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I've got a struct (say Foo) which contains simply strings and a double and I've created a set which also has a comparator class which compares a subset of those attributes. So my Declaration looks like: std::set<Foo, FooComp>

When I call find() would I expect all the attributes of Foo to be used as a key or would FooComp be used? I'm assuming the former.

The reason that I'm asking is that I've got an issue where an object which has been previously added is not detected in the set even though I've tried using find() to check it's presence. I can only assume that this has happened as there was a subtle difference in the double perhaps? The double attribute is not used in the comparitor but presumably forms part of the key.

Any thoughts would be much appreciated.

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2  
I think it's difficult to answer without actually seeing any code... Anyway, "exact comparison" and double should always ring a bell in your head. –  Simone Feb 10 '11 at 13:14

4 Answers 4

up vote 1 down vote accepted

std::set::find() will use FooComp, as long as the double does not form part of that comparison, it should be fine.

std::find requires operator==, so again depends if you've define this and what that includes, as long as it does not include the double (or includes the double in a sensible way), then you're good.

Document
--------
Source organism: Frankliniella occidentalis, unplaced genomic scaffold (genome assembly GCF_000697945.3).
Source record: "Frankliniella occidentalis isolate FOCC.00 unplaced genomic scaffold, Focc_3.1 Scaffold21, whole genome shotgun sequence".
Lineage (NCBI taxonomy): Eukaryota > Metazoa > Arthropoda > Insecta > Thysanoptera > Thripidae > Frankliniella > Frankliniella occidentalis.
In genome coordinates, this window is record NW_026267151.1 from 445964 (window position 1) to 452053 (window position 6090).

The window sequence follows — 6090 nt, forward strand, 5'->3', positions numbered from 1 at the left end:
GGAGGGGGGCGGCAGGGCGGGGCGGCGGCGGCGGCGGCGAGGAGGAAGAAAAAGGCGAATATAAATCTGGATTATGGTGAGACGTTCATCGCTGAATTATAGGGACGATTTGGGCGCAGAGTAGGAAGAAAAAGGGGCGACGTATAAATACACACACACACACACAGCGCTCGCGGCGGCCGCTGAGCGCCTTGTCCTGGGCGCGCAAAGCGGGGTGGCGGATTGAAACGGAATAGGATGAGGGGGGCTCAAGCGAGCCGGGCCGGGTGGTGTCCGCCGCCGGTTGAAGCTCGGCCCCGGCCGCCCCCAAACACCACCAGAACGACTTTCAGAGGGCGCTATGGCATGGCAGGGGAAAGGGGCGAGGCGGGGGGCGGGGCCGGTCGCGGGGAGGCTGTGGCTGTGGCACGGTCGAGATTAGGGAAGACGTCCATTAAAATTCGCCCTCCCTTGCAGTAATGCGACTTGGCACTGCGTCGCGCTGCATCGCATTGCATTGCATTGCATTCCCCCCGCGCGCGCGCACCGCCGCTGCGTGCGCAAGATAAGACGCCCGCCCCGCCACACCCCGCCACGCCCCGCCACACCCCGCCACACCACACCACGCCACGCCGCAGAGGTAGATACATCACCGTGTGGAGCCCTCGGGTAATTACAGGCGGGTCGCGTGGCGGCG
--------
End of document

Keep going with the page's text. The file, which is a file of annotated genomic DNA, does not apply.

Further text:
So, depends what FooComp looks like and which find you call...

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Thanks for pointing out the distinction. It's the set find() that I'm calling and after a bit of trial and error inspired by all the responses, the problem turned out to be down to a problematic implementation of the Comparitor function operator. Thanks all. –  Component 10 Feb 10 '11 at 13:59

FooComp needs to represent a binary function that takes 2 references to Foo and determines if the left one is logically less than the right one.

struct FooComp
{
  bool operator()( const Foo& left, const Foo& right ) const;
};

and implement operator() with "strict ordering" thus

  • !FooComp( foo1, foo1 )
  • FooComp( foo1, foo2 ) => !FooComp( foo2, foo1 )
  • FooComp( foo1, foo2 ) && FooComp( foo2, foo3 ) => FooComp( foo1, foo3 )

Actually the first axiom can be deduced from the second so you only need the 2nd and 3rd axioms.

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That's only one of the axioms it has to satisfy. FooComp must be a strict weak ordering, meaning it must be irreflexive (!FooComp(x,x)), antisymmetric (FooComp(x,y) implies !FooComp(y,x)) and equivalence (by transitivity, irreflexivity and antisymmetry) must be transitive as well. secure.wikimedia.org/wikipedia/en/wiki/Strict_weak_ordering –  larsmans Feb 10 '11 at 13:24
    
irreflexive can be deduced from antisymmetric. –  CashCow Feb 10 '11 at 15:07

The comparator will be used to find the specified item in the set.

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The comparison class will be used to maintain the set sorted and to find() also.

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